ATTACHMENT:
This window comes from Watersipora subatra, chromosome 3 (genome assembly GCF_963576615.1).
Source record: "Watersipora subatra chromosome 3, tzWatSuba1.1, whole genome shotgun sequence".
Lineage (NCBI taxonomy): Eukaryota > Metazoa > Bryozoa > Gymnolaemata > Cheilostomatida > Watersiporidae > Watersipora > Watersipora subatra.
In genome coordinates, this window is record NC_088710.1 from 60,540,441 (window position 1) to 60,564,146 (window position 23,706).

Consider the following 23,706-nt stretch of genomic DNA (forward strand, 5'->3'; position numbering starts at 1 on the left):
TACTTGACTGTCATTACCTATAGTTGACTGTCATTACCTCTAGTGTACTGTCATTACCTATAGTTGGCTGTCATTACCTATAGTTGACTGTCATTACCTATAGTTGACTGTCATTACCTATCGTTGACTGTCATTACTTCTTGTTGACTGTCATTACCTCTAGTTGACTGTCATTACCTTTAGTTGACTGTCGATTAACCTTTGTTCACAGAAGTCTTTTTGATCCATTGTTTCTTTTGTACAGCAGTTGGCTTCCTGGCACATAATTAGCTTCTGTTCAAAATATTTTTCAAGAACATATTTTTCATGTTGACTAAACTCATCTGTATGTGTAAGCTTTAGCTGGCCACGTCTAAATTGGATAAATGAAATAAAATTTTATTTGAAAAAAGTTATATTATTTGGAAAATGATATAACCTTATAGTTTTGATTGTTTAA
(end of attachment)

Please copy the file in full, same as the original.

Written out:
This window comes from Watersipora subatra, chromosome 3 (genome assembly GCF_963576615.1).
Source record: "Watersipora subatra chromosome 3, tzWatSuba1.1, whole genome shotgun sequence".
Lineage (NCBI taxonomy): Eukaryota > Metazoa > Bryozoa > Gymnolaemata > Cheilostomatida > Watersiporidae > Watersipora > Watersipora subatra.
In genome coordinates, this window is record NC_088710.1 from 60,540,441 (window position 1) to 60,564,146 (window position 23,706).

Consider the following 23,706-nt stretch of genomic DNA (forward strand, 5'->3'; position numbering starts at 1 on the left):
TACTTGACTGTCATTACCTATAGTTGACTGTCATTACCTCTAGTGTACTGTCATTACCTATAGTTGGCTGTCATTACCTATAGTTGACTGTCATTACCTATAGTTGACTGTCATTACCTATCGTTGACTGTCATTACTTCTTGTTGACTGTCATTACCTCTAGTTGACTGTCATTACCTTTAGTTGACTGTCGATTAACCTTTGTTCACAGAAGTCTTTTTGATCCATTGTTTCTTTTGTACAGCAGTTGGCTTCCTGGCACATAATTAGCTTCTGTTCAAAATATTTTTCAAGAACATATTTTTCATGTTGACTAAACTCATCTGTATGTGTAAGCTTTAGCTGGCCACGTCTAAATTGGATAAATGAAATAAAATTTTATTTGAAAAAAGTTATATTATTTGGAAAATGATATAACCTTATAGTTTTGATTGTTTAA